6. Learned counsel for the petitioner vehemently argued that the Appellate Authority was not justified in coming to the conclusion that the differentiation between different classes of employees in the matter of the age of retirement, introduced by the State Electricity Board's Regulation, was fair and reasonable; and in this connection a number of cases were cited in which the Supreme Court has held that the normal retirement age should be 60 for all classes of employees -- vide Telang (G, M.) v. Shaw Wallace and Co. Ltd., 1964-2 Lab LJ 644 = (AIR 1964 SC 1886) and Hindustan Antibiotics Ltd. v. Their Workmen, (1967) 1 Lab LJ 114 = (AIR 1967 SC 948). But it has nowhere been, said that there can never be different retirement ages for different categories of workers; much will depend on the amount of strain, physical or mental, entailed in the work done by each particular kind of workman and no hard and fast rule can be laid down that covers all cases. In the present instance differentiation has been made between skilled workers and unskilled workers; and the principle on which this differentiation is based seems to be that the capacity for doing skilled work, requiring a high degree of mental alertness and physical dexterity, is likely to decline after a certain age, with the result that skilled workers suffer from impaired efficiency earlier than persons performing unskilled work. In any case, the decision given by the Appellate Authority in this connection cannot be said to be perverse or manifestly wrong, and is not liable to be quashed by a writ of certiorari.
7. The final argument put forward on behalf of the petitioner is that the impugned order of the Appellate Authority is entirely without jurisdiction, because Section 6 of the Industrial Employment (Standing Orders) Act, which creates the right of appeal, envisages only confirmation or modification of the Standing Orders certified by the Certifying Officer, not their complete cancellation.
The section runs as follows:
'6 (1) Any person aggrieved by the order of the Certifying Officer under Sub-section (2) of Section 5 may, within twenty-one days from the date on which copies are sent under Sub-section (3) of that section, appeal to the appellate authority, and the appellate authority, whose decision shall be final, shall by order in writing confirm the Standing Orders either in the form as certified by the Certifying Officer or after amending the said Standing Orders by making such modifications thereof or additions thereto, as it thinks necessary to render the Standing Orders certifiable under this Act.'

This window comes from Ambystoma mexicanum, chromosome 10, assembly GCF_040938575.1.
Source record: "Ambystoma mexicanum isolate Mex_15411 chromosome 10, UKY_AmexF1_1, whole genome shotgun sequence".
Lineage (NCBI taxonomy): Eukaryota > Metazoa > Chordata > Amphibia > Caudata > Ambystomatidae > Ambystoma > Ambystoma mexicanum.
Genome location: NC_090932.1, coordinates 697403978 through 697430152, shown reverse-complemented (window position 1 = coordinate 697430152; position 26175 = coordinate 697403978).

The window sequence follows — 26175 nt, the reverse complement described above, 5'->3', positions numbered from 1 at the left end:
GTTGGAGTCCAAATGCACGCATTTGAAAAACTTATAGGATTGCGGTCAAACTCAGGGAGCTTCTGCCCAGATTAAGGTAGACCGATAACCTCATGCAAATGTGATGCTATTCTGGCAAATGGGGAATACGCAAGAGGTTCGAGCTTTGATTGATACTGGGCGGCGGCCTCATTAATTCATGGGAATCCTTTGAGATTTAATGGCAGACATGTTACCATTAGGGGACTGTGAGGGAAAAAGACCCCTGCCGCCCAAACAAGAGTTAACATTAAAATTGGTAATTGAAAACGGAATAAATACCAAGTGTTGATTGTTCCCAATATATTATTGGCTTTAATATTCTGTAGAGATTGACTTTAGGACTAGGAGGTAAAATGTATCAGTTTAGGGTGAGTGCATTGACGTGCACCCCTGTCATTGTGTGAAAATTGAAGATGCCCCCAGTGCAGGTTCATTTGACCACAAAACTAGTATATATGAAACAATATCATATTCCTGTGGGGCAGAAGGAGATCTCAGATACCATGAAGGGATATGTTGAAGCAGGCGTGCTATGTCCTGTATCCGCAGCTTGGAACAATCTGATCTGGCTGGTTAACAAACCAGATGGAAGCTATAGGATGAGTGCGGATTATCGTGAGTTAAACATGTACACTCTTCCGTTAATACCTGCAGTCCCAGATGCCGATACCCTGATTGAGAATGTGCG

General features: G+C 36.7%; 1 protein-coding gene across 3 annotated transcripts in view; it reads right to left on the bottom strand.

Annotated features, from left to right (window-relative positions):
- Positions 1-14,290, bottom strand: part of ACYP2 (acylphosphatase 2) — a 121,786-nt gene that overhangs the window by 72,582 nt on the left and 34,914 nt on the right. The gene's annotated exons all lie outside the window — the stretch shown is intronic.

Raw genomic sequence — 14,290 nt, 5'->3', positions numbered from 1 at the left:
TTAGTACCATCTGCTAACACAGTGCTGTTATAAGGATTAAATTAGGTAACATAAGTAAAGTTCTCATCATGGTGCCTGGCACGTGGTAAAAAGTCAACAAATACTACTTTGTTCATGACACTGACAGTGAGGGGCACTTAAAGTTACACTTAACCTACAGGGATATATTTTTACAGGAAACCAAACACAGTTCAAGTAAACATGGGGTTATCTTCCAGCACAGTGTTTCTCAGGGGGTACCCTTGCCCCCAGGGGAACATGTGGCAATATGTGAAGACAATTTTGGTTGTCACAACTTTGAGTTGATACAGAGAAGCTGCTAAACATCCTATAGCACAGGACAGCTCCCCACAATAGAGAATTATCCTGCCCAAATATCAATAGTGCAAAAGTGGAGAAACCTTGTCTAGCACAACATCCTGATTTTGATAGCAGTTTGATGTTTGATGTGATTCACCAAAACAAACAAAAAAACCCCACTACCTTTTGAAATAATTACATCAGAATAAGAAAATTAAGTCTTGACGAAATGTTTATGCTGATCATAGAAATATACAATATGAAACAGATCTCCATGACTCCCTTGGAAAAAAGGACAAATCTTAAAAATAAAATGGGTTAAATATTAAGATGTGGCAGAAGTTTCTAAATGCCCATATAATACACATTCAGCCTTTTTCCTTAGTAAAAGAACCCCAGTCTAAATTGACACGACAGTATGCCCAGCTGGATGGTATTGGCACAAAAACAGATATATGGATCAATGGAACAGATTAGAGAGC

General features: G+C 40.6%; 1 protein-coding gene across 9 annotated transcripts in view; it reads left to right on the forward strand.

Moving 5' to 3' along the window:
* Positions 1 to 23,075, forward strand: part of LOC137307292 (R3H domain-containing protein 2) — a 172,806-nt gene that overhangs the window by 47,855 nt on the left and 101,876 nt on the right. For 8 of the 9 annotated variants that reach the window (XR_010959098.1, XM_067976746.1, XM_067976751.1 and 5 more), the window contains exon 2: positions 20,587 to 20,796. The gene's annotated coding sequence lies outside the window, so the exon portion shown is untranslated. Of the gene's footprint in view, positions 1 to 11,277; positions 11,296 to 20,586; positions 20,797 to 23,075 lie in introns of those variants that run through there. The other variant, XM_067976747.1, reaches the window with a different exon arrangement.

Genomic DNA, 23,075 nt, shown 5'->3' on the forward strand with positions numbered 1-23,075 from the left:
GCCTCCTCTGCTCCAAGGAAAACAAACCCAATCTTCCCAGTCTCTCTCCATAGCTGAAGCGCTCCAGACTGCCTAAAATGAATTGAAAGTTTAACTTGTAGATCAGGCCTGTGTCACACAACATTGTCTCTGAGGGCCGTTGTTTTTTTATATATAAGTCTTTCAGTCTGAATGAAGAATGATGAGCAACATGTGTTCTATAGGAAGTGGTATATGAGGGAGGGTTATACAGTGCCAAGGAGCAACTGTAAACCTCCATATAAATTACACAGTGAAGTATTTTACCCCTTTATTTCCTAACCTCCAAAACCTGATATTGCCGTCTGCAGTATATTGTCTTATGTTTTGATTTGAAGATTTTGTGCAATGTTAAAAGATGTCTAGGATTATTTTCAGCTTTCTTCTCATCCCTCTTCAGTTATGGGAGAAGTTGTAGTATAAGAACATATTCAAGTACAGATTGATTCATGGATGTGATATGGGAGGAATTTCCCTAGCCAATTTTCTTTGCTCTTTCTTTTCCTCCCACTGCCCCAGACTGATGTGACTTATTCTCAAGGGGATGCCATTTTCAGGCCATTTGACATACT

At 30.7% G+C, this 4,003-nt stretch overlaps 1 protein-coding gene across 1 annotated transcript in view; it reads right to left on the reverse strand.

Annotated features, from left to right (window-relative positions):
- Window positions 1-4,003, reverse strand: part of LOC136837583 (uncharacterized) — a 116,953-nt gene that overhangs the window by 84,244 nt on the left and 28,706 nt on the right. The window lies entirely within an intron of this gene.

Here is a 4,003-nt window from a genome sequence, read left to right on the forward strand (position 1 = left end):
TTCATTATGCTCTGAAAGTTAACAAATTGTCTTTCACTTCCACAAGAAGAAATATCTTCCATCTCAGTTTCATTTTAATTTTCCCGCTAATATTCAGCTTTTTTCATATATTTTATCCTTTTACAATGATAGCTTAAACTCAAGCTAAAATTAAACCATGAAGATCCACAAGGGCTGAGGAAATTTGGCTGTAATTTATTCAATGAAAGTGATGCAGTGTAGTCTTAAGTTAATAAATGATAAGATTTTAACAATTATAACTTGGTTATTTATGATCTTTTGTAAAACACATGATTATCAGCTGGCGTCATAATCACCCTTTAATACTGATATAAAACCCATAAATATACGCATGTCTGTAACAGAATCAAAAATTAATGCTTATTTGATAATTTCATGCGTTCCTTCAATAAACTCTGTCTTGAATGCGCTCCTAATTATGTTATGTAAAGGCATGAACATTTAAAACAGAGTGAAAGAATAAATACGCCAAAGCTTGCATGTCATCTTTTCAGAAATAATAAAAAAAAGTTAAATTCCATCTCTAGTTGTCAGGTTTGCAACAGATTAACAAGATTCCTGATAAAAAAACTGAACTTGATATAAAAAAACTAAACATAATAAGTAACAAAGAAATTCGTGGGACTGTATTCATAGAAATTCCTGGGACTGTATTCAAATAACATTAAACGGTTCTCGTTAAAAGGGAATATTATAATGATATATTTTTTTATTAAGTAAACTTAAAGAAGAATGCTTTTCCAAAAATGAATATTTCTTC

This section will also govern the appeal in the present case, by virtue of Section 10 of the Act, the relevant portions of which are:
'10 (2) .... an employer or workman may apply to the Certifying Officer to have the Standing Orders modified......
(3) The foregoing provisions of this Actshall apply in respect of an application under Sub-section (2) as they apply to the certification of the first Standing Orders.'
The question is whether it is open to the Appellate Authority, acting under Section 6 read with Section 10(3), to allow an appeal and quash an order of the certifying Officer modifying the Standing Orders, if it finds that order to be without jurisdiction because there were no certified Standing Orders in existence that could be modified. Mr. Shanti Bhushan has suggested that, despite the clumsy drafting of Section 6(1), it is possible to construe the section so as to cover this class of case, if we divide it into two parts: the first portion, which gives 'any person aggrieved by the order of the Certifying Officer' the right of appeal and confers on the Appellate Authority the right to dispose of that appeal by an order which shall be final will of course apply to all appeals; but the second part, which lays down that the Appellate Authority 'shall .... confirm the Standing Orders either in the form certified by the Certifying Officer or after amending the said Standing Orders by making such modifications thereof or additions thereto as it thinks necessary to render the Standing Orders certifiable under this Act', will come into play only in those cases where Standing Orders have been validly certified under Section 5, or modified under Section 10 by the Certifying Officer.
I find it difficult however, to accept this interpretation of the section. The right of appeal is created by the statute and only those powers can be exercised by the Appellate Authority which are sanctioned by the Statute. And the only power conferred on the Appellate Authority by Section 6(1) is to confirm the certified Standing Orders (with or without modification): no power seems to have been given to pass an order completely cancelling the Standing Orders that are appealed against.
8. However, even if the impugned order in the present case is held to be beyond the jurisdiction of the Appellate Authority, this finding will not benefit the petitioner in any way, for it is clear that in the circumstances of this case, the petitioner is not entitled to the issue of any writ. I have already held (a) that the provisions of Section 3(2) of the Industrial Employment (Standing Orders) Act stand abrogated, so far as the employees of the State Electricity Board are concerned, and that the Regulations framed by the Board under Section 79(c) of the Electricity Supply Act will govern the conditions of service of such employees; and (b) that even if Standing Orders are required to be framed under Section 3(2) of the Industrial Employment (Standing Orders) Act, no such Standing Orders have sp far been got certified by the Board, with the result that the petitioner's application for modification under Section 10 of the Act was misconceived. In view of these findings, I am not prepared to issue any writ in the petitioners favour. This writ petition is accordingly dismissed with costs.